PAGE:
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Power-full messages
SCAD graduate students use art to express views on nuclear energy

The images range from frightening to humorous.

The posters were created by graduate students in graphic design as part of a project at the Savannah College of Art and Design. They can be seen through Aug. 28 at SCAD's May Poetter Gallery.

Not all of the posters are anti-nuke. Prateeksha Khatri portrayed nuclear energy as an alternative to using petroleum products that cause pollution.

“It was neat to see what the issues are from an artistic perception,” says Sara Barczak, Safe Energy Director for the Southern Alliance for Clean Energy, who spoke to the class. “And it was interesting to see what the perceptions are from their age group.

“One student said nuclear power was good at the beginning of the project, then kind of realized he didn’t know about all the layers of it,” Barczak says. “It’s interesting to see how people who started with no set ideas came up with their own conclusions and put them down in an artistic way. I don’t think everyone will like the posters, but if they know what the project is about, they will appreciate them.”

The project was created by Scott Boylston, a SCAD professor of graphic design, who says the whole point of the project was to start a conversation with the public.

“I thought this would be a good project, with the energy crisis, greenhouse gases, and the fact that the nuclear industry is on the brink of taking advantage of the greenhouse gas issue,” Boylston says. “I think what it is really about is asking people to slow down in the decision-making process.”

The students spent a lot of time doing research and discussing what they learned. “Nuclear power is cleaner, true, but you must look at the entire life cycle — the extraction process, how much nuclear waste is created, the enrichment process,” Boylston says. “Especially in Georgia, you can look at just how much water is needed to cool off this energy source. The whole idea is that there’s all of this discussion about the problems moving forward with renewable energies.”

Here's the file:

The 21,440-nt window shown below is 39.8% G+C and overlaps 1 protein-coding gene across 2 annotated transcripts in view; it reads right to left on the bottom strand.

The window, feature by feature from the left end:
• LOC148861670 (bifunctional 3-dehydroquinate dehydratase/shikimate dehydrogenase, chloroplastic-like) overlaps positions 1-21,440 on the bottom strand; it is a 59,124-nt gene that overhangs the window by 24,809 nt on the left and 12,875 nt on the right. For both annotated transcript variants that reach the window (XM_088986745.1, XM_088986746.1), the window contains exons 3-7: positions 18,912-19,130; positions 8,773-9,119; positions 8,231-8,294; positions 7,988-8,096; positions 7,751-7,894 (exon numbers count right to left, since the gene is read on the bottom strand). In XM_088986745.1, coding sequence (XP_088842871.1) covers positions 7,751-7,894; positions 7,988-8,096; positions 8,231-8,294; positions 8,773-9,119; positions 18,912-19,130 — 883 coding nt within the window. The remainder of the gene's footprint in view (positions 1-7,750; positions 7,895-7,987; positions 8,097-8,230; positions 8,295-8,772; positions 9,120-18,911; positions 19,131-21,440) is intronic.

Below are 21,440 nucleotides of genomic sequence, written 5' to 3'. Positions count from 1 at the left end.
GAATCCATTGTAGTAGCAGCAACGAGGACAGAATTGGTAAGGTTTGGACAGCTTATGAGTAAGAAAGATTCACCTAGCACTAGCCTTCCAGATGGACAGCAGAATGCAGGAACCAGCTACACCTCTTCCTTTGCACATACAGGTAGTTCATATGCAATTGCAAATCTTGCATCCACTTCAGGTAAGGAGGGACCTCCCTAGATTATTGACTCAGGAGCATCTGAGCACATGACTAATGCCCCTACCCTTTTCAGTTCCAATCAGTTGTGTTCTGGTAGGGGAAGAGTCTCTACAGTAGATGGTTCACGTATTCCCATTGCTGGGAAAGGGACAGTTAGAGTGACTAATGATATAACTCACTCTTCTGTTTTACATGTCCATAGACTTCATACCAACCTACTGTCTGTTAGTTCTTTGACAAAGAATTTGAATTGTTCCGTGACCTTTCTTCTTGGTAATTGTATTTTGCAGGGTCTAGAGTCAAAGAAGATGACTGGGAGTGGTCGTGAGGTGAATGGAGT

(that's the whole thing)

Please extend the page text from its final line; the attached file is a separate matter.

Boylston says the project is not taking a stand against nuclear energy. “I don’t think it should be framed as a no-nukes movement as much as a sensible energy discussion,” he says.

Six students in the class were asked to develop two posters each. Boylston notes the class was international, with two students from India, one from Brazil, one from Thailand and two from the United States.

“We spent about five weeks developing them,” he says. “The first few weeks consisted of solid research.

“Each individual would bring what they learned back to the classroom, and it would be the discussion for the day,” Boylston says. “Once all the facts were in and the research was done, there was a discussion about what were the real issues from their point of view.”

The next step was finding symbols that would be used to best communicate those ideas. That is the fine art of graphic design, Boylston says.

“It’s the extreme distillation of ideas without reducing the meanings behind it,” he says. “It sounds like a contradiction, but it can be done.”

Boylston is pleased with the final posters. “I think the results were strong,” he says.

In previous project classes, Boylston’s students have covered topics such as lead poisoning awareness, freedom of speech and peaceful assembly and sustainable living issues.

“As a graphic designer I always look forward to work on a project that will give me an opportunity to experience something new, or to see myself facing a challenge,” says Cristine Moonan, a student in the class. “The challenge turns out to be not only designing and finding a concept, but making people see through one small piece what, through deep research, you found to be a complex and serious issue.”

Nuclear Power Posters

The posters were created by Savannah College of Art and Design graduate students in graphic design. The theme of the project was whether nuclear power should be used to deal with global warming.

When: Through Aug. 28. Gallery hours are Monday through Friday from 9 a.m. to 5 p.m.

Where: SCAD's May Poetter Gallery, 342 Bull St.